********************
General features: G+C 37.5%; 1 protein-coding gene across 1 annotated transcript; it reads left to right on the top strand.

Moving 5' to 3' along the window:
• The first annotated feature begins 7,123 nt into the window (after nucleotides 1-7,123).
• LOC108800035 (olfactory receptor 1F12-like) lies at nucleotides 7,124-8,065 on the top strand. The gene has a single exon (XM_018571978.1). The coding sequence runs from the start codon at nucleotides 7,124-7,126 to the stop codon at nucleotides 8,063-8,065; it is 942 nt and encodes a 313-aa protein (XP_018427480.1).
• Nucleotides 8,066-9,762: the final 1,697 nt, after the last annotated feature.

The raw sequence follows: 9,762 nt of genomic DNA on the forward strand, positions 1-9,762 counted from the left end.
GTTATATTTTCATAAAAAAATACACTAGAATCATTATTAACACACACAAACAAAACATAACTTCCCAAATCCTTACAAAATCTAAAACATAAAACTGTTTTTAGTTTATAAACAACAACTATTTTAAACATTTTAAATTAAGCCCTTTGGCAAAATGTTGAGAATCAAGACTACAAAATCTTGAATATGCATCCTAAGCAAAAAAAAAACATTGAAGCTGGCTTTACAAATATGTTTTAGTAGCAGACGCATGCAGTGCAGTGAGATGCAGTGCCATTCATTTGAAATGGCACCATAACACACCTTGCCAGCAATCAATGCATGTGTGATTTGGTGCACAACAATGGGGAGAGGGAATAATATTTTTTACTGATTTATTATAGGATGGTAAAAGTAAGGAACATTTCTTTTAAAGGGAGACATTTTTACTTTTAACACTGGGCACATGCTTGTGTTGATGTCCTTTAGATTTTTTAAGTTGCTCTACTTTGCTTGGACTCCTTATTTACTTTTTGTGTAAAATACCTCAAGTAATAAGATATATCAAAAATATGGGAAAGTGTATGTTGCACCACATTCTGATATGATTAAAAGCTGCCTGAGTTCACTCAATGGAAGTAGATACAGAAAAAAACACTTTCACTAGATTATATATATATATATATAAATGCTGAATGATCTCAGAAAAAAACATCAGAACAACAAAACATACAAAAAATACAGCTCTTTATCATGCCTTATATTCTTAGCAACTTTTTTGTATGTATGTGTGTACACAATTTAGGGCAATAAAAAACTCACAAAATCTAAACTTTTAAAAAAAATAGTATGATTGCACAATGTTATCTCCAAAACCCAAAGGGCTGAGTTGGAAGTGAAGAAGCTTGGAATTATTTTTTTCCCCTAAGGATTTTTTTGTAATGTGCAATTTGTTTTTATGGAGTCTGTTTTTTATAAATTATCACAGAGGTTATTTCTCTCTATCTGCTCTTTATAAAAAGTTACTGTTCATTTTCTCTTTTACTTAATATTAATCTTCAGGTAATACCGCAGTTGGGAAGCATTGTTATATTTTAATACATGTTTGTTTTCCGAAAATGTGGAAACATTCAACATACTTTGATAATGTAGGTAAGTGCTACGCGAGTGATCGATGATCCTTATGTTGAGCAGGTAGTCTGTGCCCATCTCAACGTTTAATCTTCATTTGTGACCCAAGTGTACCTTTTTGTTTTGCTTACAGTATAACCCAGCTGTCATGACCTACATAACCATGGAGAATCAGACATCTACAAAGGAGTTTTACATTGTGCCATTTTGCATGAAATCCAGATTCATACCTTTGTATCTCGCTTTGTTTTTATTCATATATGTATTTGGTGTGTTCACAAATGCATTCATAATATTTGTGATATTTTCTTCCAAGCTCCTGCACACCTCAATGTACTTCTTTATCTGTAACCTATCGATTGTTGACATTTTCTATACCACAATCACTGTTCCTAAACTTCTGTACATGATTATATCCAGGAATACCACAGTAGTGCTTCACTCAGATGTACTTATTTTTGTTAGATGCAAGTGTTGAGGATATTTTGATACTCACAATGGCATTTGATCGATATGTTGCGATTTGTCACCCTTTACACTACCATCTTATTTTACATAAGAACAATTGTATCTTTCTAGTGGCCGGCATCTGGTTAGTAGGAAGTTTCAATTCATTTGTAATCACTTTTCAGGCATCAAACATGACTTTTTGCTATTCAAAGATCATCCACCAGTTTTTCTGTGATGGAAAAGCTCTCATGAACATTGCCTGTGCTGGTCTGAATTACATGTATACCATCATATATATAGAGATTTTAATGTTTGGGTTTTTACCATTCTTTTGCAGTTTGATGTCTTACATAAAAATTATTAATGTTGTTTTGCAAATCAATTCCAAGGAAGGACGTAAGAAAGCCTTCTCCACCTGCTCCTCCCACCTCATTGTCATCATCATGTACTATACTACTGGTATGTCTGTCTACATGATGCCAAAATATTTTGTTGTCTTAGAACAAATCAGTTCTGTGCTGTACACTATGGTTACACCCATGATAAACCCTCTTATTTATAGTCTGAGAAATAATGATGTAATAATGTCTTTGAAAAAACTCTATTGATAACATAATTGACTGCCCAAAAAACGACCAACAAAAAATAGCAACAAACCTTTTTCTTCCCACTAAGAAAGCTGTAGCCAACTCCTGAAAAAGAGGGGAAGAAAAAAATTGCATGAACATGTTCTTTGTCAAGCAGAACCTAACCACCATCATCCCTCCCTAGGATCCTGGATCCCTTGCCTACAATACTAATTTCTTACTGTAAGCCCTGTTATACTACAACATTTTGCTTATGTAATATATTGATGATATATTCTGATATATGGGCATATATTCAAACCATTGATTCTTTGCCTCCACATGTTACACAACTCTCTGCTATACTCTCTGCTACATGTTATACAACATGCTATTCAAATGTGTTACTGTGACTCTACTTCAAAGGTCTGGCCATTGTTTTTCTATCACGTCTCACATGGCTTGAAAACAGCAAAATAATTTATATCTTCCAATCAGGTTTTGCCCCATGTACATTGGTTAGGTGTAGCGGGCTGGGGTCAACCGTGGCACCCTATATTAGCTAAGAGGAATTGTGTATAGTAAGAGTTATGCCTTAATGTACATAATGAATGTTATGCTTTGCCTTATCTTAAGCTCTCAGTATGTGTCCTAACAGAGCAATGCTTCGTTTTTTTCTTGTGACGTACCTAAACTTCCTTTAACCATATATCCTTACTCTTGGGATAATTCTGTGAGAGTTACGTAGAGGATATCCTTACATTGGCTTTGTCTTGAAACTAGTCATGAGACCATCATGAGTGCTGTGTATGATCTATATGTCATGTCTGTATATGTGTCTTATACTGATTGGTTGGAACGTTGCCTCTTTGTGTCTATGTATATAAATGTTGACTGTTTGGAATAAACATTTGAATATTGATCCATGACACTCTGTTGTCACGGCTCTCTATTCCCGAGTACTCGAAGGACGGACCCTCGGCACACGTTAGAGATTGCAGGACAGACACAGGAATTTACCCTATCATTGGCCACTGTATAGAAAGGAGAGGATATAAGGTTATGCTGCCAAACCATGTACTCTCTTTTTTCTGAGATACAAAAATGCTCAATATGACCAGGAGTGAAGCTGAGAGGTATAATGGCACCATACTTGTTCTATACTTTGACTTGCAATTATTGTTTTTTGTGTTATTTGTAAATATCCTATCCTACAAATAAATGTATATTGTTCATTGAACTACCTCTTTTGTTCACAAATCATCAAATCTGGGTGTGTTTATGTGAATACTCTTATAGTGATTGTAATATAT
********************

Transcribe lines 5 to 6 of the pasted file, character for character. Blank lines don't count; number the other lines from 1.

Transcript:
• Nucleotides 8,066-9,762: the final 1,697 nt, after the last annotated feature.

The raw sequence follows: 9,762 nt of genomic DNA on the forward strand, positions 1-9,762 counted from the left end.